Baseball giveth, and baseball taketh away.
The holiday weekend began with two thrilling wins over the division rival Minnesota Twins. Still, the Chicago White Sox could not complete the sweep, losing today’s finale by a final score of 5-1. The Sox fall to 67-67, returning to the .500 mark like that ex you keep finding your way back to even though you know they’ll just break your heart.
Taking two of three from the second-place Twins is great, but this loss still stings. Not because the White Sox had to sweep; it’s hard to take three in a row from anyone, anywhere. Not because it was a horrible loss, because it wasn’t. We have seen much worse. (Hell, we don’t even need to go back too far to find a more gut-wrenching loss — need I remind you of the extra-inning, Adam Eaton dropped pop-up fiasco in August 25’s loss to Baltimore? Yeah. Yikes.)
It was because this game was very, very winnable. There wasn’t one glaring mistake that I could point to and say, “THAT’S why they lost!” It was a lot of little decisions and plays that didn’t break in Chicago’s favor. It was the failure to execute the safety squeeze. It was stabbing at a lazy slider with a runner on third. It was letting the second-tier bullpen guys eat it in the late innings.
This game was death by a thousand little paper cuts.
Things started well — defensively. The guys were throwing some leather in the early innings. Leury García made not one but two outstanding catches on pop-ups in shallow left field that Andrew Vaughn had zero chance of making. And the only actual outfielder we started in the outfield today, AJ Pollock, robbed Gio Urshela of a hit in the second inning.
Lucas Giolito was solid in his start, going five innings and striking out five. His first three innings were great, with his curveball looking sexy. He had a rough fourth, but kept the Twins off of the board. Then, in the fifth, he made one mistake to Carlos Correra, and that was it.
Giolito’s record falls to 10-9, but he improved his ERA to 5.21. So, he has that going for him, at least, which is nice.
What wasn’t nice today was the offense. The White Sox were, once again, faced with a lukewarm opponent in Dylan Bundy and couldn’t do a thing with him. Bundy allowed only two hits all afternoon. It was only after Bundy had left the game that the White Sox were able to make any progress at all, with an RBI double from Pollock in the seventh inning.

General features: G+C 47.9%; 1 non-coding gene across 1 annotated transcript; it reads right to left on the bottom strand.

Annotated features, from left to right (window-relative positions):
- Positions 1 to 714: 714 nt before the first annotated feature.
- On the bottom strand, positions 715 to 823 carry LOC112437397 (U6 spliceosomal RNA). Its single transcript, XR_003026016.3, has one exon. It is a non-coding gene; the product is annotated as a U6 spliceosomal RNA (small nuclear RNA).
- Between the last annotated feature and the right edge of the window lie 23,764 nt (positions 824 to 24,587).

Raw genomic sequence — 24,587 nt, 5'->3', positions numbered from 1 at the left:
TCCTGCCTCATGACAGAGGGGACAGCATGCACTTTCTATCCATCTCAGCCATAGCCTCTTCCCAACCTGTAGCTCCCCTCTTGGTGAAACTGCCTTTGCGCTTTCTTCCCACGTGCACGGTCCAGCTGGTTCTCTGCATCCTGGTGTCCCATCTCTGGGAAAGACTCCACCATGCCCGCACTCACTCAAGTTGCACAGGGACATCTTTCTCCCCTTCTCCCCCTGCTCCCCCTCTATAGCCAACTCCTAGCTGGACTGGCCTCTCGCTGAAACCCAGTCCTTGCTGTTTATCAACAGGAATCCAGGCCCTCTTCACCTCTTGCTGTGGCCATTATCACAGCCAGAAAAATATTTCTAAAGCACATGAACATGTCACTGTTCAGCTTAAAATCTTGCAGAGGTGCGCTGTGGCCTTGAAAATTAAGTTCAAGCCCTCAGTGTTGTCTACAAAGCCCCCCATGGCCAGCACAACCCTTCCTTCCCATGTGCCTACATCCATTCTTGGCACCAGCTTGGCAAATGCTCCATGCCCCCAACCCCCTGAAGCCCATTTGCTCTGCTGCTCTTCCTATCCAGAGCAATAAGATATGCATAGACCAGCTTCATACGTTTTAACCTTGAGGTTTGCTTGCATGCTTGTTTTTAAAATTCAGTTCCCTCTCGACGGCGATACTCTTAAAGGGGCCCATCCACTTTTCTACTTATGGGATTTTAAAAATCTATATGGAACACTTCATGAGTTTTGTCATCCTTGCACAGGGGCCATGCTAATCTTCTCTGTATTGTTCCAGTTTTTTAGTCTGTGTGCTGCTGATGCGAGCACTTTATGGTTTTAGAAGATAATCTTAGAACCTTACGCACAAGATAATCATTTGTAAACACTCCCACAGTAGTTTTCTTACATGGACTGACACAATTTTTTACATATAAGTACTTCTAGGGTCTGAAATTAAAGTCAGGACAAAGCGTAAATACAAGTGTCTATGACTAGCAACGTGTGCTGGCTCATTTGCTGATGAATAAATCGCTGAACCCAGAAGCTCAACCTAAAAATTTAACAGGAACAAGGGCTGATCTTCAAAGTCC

It was the only action the otherwise flaccid offense would see all day. The White Sox attempted a squeeze play to score the tying run, but Leury Legend laid down probably the worst-placed bunt of all time, and it was an effortless out at the plate for Jhoan Duran and the Twins.
After the Twins scored a crucial insurance run on a wild pitch from Jake Diekman, things just kind of sputtered out. With the offense unable to produce, a two-run lead must have felt insurmountable for the White Sox. Maybe that’s why we saw Vince Velasquez in the ninth inning and let him wear it as he gave up an additional three runs, including one scored by old friend Billy Hamilton. (Et tu, Billy?)
Although today’s loss bums me out, I haven’t lost all hope. Right now, all eyes are on the Cleveland Guardians, who are currently losing to the Seattle Mariners and in a delay. A Cleveland loss would go a long way in taking the sting out of today’s game. Starting tomorrow, the White Sox will begin a pivotal series against those same Mariners.
The White Sox hold their destiny and their season is in their own hands. It’ll be interesting to watch, and I stand, as ever, ready to get my heart broken again.
Today’s scorecard highlights:
- In the second inning, Gio’s curveball was looking tasty and AJ was makin’ plays in center. Life was good.
- Except when it wasn’t. Andrew Vaughn looked pretty bad in left field today, especially on this play that put Kyle Garlick on third base.
- Where’d you learn how to bunt, Leury?
- Sox lose. Whomp whooommmp.